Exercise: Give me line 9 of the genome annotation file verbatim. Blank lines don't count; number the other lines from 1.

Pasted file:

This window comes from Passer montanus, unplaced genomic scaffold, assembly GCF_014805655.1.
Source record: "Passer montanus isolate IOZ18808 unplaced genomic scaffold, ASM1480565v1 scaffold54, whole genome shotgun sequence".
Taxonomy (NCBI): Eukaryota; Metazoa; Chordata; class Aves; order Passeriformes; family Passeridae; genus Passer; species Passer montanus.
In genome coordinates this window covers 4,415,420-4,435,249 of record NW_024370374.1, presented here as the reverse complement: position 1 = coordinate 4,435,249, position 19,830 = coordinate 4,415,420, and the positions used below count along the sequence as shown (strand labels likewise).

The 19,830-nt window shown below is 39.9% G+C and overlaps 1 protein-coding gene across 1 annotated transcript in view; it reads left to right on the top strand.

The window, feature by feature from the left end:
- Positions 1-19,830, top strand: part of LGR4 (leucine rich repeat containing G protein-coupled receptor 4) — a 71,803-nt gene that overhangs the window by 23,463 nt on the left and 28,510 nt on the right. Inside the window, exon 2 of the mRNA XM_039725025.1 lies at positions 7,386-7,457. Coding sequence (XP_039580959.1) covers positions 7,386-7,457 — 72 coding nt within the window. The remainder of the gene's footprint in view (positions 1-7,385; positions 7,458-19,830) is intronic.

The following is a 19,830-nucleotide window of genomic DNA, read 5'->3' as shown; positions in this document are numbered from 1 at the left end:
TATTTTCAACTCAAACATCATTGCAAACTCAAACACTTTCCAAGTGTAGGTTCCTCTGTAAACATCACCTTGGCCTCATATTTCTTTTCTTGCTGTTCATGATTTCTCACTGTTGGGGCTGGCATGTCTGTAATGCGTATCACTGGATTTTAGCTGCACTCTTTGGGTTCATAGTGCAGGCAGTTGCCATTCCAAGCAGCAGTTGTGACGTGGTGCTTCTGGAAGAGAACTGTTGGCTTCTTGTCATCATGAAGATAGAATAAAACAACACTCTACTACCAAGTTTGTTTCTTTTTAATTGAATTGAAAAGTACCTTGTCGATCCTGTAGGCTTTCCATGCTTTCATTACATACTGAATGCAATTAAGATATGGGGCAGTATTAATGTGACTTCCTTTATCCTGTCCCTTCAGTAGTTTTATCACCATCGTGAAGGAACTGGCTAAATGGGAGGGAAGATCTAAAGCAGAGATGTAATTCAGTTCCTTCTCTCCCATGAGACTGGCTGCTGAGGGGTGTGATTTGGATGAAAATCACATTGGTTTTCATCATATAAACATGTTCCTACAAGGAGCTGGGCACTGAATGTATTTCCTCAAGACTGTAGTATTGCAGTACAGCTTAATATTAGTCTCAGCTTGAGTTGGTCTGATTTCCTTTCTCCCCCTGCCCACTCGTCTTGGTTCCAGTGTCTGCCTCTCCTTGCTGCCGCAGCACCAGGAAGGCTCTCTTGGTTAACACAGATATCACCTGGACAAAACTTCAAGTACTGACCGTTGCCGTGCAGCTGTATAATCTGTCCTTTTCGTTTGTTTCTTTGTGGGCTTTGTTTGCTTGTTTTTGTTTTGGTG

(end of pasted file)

TATTTTCAACTCAAACATCATTGCAAACTCAAACACTTTCCAAGTGTAGGTTCCTCTGTAAACATCACCTTGGCCTCATATTTCTTTTCTTGCTGTTCATGATTTCTCACTGTTGGGGCTGGCATGTCTGTAATGCGTATCACTGGATTTTAGCTGCACTCTTTGGGTTCATAGTGCAGGCAGTTGCCATTCCAAGCAGCAGTTGTGACGTGGTGCTTCTGGAAGAGAACTGTTGGCTTCTTGTCATCATGAAGATAGAATAAAACAACACTCTACTACCAAGTTTGTTTCTTTTTAATTGAATTGAAAAGTACCTTGTCGATCCTGTAGGCTTTCCATGCTTTCATTACATACTGAATGCAATTAAGATATGGGGCAGTATTAATGTGACTTCCTTTATCCTGTCCCTTCAGTAGTTTTATCACCATCGTGAAGGAACTGGCTAAATGGGAGGGAAGATCTAAAGCAGAGATGTAATTCAGTTCCTTCTCTCCCATGAGACTGGCTGCTGAGGGGTGTGATTTGGATGAAAATCACATTGGTTTTCATCATATAAACATGTTCCTACAAGGAGCTGGGCACTGAATGTATTTCCTCAAGACTGTAGTATTGCAGTACAGCTTAATATTAGTCTCAGCTTGAGTTGGTCTGATTTCCTTTCTCCCCCTGCCCACTCGTCTTGGTTCCAGTGTCTGCCTCTCCTTGCTGCCGCAGCACCAGGAAGGCTCTCTTGGTTAACACAGATATCACCTGGACAAAACTTCAAGTACTGACCGTTGCCGTGCAGCTGTATAATCTGTCCTTTTCGTTTGTTTCTTTGTGGGCTTTGTTTGCTTGTTTTTGTTTTGGTG